An empty gas tank is an invitation for moisture buildup. Moisture collecting on a metal surface is a recipe for corrosion. If you think your choice between bad gas and a corroded gas tank is a difficult one, consider this: You can treat your gas so it survives four months without use for only a couple dollars, or you can replace your gas tank when the inside gets corroded for two thousand dollars. It’s an easy choice for us.
Add a gas stabilizer/ethanol treatment product to a full tank of gas right before you put it away for the winter. The gas will protect the inside walls of your gas tank from the moisture that causes corrosion. The stabilizer will protect your gas from breaking down, and eventually wreaking havoc in your fuel system when you go to run your engine again.
To make the best use of a fuel stabilizer, take the bottle to the gas station when you fill your tank for the last time. Follow the directions on the bottle and add it to your tank. The ride home will help to mix the treatment into the gas and allow the treated gas to distribute through your carburetor, protecting your entire fuel system.
A dead battery can put a halt to any early-season riding plans. If you leave the battery unattended for four months or more, it will be dead. Thankfully you have some low-cost options to keep your battery in top operating shape year-round. As motorcycle winter storage tips go, hooking your battery up to a trickle charger or a battery maintainer is a no-brainer. If you’re reading this and don’t already have one, go get one now! We can wait.
Trickle chargers work as the name suggests. They supply a constant trickle of energy to your battery. These chargers usually supply a current of around 1.5 amps, compared to as many as 8 to 10 amps for a standard car battery charger. However, even at these low amperages, you are essentially overcharging your battery, and overcharging is harmful to any type of battery. It likely won’t cause your battery to fail over the span of one single winter, but it will almost definitely compromise the life and performance of your battery.
Battery maintainers — or battery minders, or battery tenders — contain intelligent circuitry that monitor your battery’s charge and supply electricity only when required to top it off. Think of it as the next technological generation of trickle charger. This is one advancement you will want to invest in.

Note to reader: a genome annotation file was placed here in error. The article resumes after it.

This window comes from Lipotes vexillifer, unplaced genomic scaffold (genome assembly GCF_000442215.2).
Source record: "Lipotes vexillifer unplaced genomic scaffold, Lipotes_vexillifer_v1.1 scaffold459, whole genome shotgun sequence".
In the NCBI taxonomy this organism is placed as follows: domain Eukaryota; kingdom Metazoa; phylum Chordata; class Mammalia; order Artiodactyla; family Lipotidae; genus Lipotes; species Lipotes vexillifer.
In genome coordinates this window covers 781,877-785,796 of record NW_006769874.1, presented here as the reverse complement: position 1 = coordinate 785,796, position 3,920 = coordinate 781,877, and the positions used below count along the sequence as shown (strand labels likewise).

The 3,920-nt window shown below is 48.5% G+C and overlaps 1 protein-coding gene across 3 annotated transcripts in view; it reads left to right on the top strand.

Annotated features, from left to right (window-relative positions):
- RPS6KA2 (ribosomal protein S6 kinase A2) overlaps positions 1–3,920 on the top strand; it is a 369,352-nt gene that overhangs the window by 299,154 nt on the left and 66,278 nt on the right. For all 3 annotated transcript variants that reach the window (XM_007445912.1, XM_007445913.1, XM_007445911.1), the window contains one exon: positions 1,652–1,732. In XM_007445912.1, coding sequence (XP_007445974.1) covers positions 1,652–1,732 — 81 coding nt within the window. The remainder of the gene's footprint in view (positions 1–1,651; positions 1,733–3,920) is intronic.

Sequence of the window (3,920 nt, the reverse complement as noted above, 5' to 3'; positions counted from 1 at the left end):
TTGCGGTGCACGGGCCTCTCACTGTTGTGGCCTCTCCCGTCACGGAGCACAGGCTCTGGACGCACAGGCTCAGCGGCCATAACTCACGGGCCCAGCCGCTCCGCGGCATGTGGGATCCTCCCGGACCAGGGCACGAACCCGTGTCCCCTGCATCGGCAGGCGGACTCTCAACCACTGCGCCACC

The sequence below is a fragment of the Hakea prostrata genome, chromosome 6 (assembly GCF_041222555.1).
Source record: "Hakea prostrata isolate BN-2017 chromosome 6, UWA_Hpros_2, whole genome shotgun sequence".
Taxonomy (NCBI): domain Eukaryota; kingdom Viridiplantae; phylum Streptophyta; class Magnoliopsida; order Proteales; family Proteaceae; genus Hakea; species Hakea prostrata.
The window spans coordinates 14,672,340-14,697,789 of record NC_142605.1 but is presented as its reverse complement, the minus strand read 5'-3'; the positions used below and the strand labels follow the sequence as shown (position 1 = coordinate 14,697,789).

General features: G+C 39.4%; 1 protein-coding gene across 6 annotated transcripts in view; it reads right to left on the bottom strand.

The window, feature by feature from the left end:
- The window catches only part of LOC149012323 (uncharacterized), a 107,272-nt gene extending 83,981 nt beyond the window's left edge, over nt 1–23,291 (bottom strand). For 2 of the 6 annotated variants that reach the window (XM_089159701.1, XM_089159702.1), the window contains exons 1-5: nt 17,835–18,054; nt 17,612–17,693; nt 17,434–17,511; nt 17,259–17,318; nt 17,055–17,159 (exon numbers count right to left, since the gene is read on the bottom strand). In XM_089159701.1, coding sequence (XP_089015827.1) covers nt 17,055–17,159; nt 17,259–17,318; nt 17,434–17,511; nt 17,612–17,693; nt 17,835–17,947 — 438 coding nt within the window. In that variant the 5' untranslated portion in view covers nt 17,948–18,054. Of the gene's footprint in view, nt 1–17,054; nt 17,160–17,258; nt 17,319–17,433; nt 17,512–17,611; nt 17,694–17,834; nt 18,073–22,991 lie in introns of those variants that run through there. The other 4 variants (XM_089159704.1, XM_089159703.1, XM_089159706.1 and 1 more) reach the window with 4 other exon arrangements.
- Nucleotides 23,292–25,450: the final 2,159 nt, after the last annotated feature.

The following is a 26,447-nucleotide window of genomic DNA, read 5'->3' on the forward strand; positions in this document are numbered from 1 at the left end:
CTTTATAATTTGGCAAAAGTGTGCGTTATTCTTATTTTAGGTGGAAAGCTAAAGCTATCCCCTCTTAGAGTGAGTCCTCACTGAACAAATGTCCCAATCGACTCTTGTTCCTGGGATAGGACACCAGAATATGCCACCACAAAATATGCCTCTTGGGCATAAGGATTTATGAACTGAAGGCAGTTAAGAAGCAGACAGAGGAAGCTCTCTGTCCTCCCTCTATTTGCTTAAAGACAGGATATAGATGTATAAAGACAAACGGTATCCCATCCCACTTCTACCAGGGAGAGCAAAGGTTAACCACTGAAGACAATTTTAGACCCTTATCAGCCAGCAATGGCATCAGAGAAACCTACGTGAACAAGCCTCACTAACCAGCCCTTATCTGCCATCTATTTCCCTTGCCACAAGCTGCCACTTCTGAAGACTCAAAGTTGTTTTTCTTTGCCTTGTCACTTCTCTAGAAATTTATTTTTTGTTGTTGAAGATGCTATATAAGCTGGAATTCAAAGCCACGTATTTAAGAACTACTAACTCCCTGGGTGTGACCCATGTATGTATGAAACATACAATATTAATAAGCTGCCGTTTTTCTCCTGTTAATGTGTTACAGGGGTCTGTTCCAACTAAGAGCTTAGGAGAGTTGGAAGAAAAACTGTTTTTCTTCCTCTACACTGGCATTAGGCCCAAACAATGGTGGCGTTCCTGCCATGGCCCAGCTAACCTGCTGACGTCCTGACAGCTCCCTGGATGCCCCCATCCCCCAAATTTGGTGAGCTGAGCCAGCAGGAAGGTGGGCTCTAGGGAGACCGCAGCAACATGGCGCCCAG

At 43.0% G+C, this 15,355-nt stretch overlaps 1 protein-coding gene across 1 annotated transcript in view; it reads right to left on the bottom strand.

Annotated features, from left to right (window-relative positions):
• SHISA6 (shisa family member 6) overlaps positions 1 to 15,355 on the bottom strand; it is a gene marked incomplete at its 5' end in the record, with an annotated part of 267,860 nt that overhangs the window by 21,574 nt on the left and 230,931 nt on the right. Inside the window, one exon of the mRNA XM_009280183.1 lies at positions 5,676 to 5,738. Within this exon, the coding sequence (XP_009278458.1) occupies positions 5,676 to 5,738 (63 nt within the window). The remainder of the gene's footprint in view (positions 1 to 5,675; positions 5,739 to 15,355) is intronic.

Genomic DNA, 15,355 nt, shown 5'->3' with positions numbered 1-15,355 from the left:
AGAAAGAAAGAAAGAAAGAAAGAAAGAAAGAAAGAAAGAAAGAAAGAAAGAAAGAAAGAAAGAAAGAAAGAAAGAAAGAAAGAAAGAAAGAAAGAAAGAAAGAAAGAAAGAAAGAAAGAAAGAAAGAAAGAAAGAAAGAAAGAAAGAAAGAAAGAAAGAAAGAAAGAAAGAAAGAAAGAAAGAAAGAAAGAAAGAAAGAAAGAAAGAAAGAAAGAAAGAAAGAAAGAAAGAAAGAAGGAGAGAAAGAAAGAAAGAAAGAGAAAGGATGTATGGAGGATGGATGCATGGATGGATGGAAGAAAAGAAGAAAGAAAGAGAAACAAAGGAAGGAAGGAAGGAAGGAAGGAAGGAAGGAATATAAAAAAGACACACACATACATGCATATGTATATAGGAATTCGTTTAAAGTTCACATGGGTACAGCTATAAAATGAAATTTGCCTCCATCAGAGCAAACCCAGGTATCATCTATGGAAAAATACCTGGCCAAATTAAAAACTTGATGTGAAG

Some trickle chargers also claim the ability to sense the battery’s charge level and stop delivering current, but at this point we are only talking about differences in marketing terminology. It’s the smart circuitry that is important, no matter how the manufacturer labels their product.
You don’t want the fluid in your coolant system to be mostly water. It’ll expand if it freezes, and it could contribute to rust. Make sure you have an adequate amount of anti-freeze in your cooling system.
Unless you live in the far north, where your forty degree daytime temps are more likely to be the “below” variety than the “above,” chances are you will see a couple days throughout the winter with weather nice enough and streets clear enough to take a ride.
Engines are happier when they’re running. A ride long enough to get the engine up to operating temperatures will be long enough to burn off any condensation that might have built up inside.
Keep an eye on the forecast! As long as you didn’t dismantle your bike or bury it behind a mountain of stuff, take advantage of a few unseasonably warm days and give your motorcycle the workout it deserves. It’ll keep the gas mixed up, the engine lubed up and the battery charged.
If you have a pair of jack stands, put your bike up and take the load off your tires.
If you don't have the ability to put the bike on jack stands, make sure you don’t leave the tires stationary for four months. The spot on the tires that are in contact with the floor will develop flat spots, and once your tires go out-of-round, there’s no way to fix it.